Question by Sara to Solitude Lake Management:
What are your recommendations for Bungay weed management following your weed survey?
- Dom and I sat together and game planned for Bungay Lake based on our vegetation maps.
- We do not feel as if hydro-raking is a great fit given the species assemblage. Both fanwort and milfoil spread through fragmentation, meaning that a high powered piece of equipment like a hydro-rake is likely spreading these invasives.
- Additionally, there is a large amount of acreage of both fanwort and milfoil, so the cost to manage these large areas with the hydro-rake would be tremendously expensive.
- For this reason, we recommend the use of an herbicide called Sonar (fluridone). Sonar is effective on fanwort and milfoil and should bang up the tape grass as well as the lilies. Sonar is a systemic herbicide that provides multi-year nuisance level control in the treated areas. It works by building up a concentration of the herbicide and maintaining that concentration for a period of 30 days and potentially up to 90 days. It is added through a series of multiple applications throughout the season, starting early in the growing season (usually May for fanwort).
- Dom and I priced out treating your priority areas, which is about 40 – acres of treatment and essentially includes all the marked areas on the map, except for the green area in the southern portion of the Lake. A Sonar treatment program for these areas came out at $39,975 and includes pre- and post-treatment monitoring, the Sonar treatment program (including all product and labor), herbicide residue testing, as well as year-end-report. It would be possible to treat just some of the priority areas if the cost is high, but the actual cost per acre would go up, as we’d have to achieve a higher concentration.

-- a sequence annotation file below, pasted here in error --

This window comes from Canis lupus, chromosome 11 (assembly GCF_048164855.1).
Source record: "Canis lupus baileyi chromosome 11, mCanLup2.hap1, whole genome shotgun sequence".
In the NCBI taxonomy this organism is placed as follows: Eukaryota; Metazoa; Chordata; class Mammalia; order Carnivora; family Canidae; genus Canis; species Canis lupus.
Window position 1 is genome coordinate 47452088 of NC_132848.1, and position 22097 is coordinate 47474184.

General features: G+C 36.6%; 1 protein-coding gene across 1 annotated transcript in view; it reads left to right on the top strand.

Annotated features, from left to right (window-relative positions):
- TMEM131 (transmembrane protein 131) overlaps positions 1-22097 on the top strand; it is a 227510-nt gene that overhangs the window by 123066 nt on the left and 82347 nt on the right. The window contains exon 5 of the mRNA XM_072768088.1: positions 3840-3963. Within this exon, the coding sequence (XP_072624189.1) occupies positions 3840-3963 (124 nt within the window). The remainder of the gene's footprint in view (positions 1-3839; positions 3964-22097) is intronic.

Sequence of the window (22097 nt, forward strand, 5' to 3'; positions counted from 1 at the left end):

- Additionally, we could likely include the lower half of the Lake (the green area on the map) for not too much more, with the way the concentrations work. We figured the priority areas would be a good starting point. Once we get the invasive managed, we could discuss hydro-raking to clean up individual shorelines for organic matter, leaves, etc. Hopefully this gives you something and some pricing to start with and we can work towards finalizing something soon.
Follow-up Questions by Sara to Solitude Lake Management:
Is this a one-year application?
- The treatment itself would be over the course of the 2019 season. The product, Sonar (fluridone), is a systemic herbicide that works by maintaining a concentration throughout the season. We achieve this through multiple applications all conducted during the same season.
How long does it work for?
- Typically you will expect two to three years of nuisance level control of the fanwort and two years of nuisance level control of the milfoil; unfortunately tapegrass is a wildcard, it will likely be banged up during the year of treatment but will bounce back in subsequent years, you could potentially see some benefit in the tape grass control in the year after the treatment. Tapegrass is likely helping limit fanwort and milfoil growth in some of the areas on the eastern and western shorelines.
How much would it cost for all the areas on the map?
- A whole pond Sonar application for would be $54,160.